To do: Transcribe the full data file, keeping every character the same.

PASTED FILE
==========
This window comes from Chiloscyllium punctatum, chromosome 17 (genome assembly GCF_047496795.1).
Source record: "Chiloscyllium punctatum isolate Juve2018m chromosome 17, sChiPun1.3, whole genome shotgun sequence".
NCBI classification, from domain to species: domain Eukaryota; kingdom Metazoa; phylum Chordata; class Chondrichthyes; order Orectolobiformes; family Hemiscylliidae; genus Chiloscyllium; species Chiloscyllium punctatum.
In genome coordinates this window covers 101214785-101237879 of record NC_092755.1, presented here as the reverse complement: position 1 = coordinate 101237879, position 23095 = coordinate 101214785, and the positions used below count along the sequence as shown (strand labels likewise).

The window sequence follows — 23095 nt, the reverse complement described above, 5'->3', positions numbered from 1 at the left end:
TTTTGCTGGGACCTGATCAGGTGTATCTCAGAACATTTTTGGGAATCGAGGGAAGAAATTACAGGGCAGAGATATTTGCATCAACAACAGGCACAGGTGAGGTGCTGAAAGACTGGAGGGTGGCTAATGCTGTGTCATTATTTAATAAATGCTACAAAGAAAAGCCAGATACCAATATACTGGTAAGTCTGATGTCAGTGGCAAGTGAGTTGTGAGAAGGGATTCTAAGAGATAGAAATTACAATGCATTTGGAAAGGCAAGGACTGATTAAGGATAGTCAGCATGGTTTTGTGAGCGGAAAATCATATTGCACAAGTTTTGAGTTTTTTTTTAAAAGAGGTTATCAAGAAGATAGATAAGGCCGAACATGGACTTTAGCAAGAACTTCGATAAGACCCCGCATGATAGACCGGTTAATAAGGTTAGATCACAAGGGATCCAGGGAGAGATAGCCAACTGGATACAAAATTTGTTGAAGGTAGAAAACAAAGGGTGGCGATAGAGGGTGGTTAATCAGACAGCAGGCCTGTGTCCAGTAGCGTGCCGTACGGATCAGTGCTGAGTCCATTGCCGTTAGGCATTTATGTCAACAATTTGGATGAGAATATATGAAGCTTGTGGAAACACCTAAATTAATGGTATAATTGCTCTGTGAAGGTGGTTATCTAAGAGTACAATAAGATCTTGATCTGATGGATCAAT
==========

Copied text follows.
This window comes from Chiloscyllium punctatum, chromosome 17 (genome assembly GCF_047496795.1).
Source record: "Chiloscyllium punctatum isolate Juve2018m chromosome 17, sChiPun1.3, whole genome shotgun sequence".
NCBI classification, from domain to species: domain Eukaryota; kingdom Metazoa; phylum Chordata; class Chondrichthyes; order Orectolobiformes; family Hemiscylliidae; genus Chiloscyllium; species Chiloscyllium punctatum.
In genome coordinates this window covers 101214785-101237879 of record NC_092755.1, presented here as the reverse complement: position 1 = coordinate 101237879, position 23095 = coordinate 101214785, and the positions used below count along the sequence as shown (strand labels likewise).

The window sequence follows — 23095 nt, the reverse complement described above, 5'->3', positions numbered from 1 at the left end:
TTTTGCTGGGACCTGATCAGGTGTATCTCAGAACATTTTTGGGAATCGAGGGAAGAAATTACAGGGCAGAGATATTTGCATCAACAACAGGCACAGGTGAGGTGCTGAAAGACTGGAGGGTGGCTAATGCTGTGTCATTATTTAATAAATGCTACAAAGAAAAGCCAGATACCAATATACTGGTAAGTCTGATGTCAGTGGCAAGTGAGTTGTGAGAAGGGATTCTAAGAGATAGAAATTACAATGCATTTGGAAAGGCAAGGACTGATTAAGGATAGTCAGCATGGTTTTGTGAGCGGAAAATCATATTGCACAAGTTTTGAGTTTTTTTTTAAAAGAGGTTATCAAGAAGATAGATAAGGCCGAACATGGACTTTAGCAAGAACTTCGATAAGACCCCGCATGATAGACCGGTTAATAAGGTTAGATCACAAGGGATCCAGGGAGAGATAGCCAACTGGATACAAAATTTGTTGAAGGTAGAAAACAAAGGGTGGCGATAGAGGGTGGTTAATCAGACAGCAGGCCTGTGTCCAGTAGCGTGCCGTACGGATCAGTGCTGAGTCCATTGCCGTTAGGCATTTATGTCAACAATTTGGATGAGAATATATGAAGCTTGTGGAAACACCTAAATTAATGGTATAATTGCTCTGTGAAGGTGGTTATCTAAGAGTACAATAAGATCTTGATCTGATGGATCAAT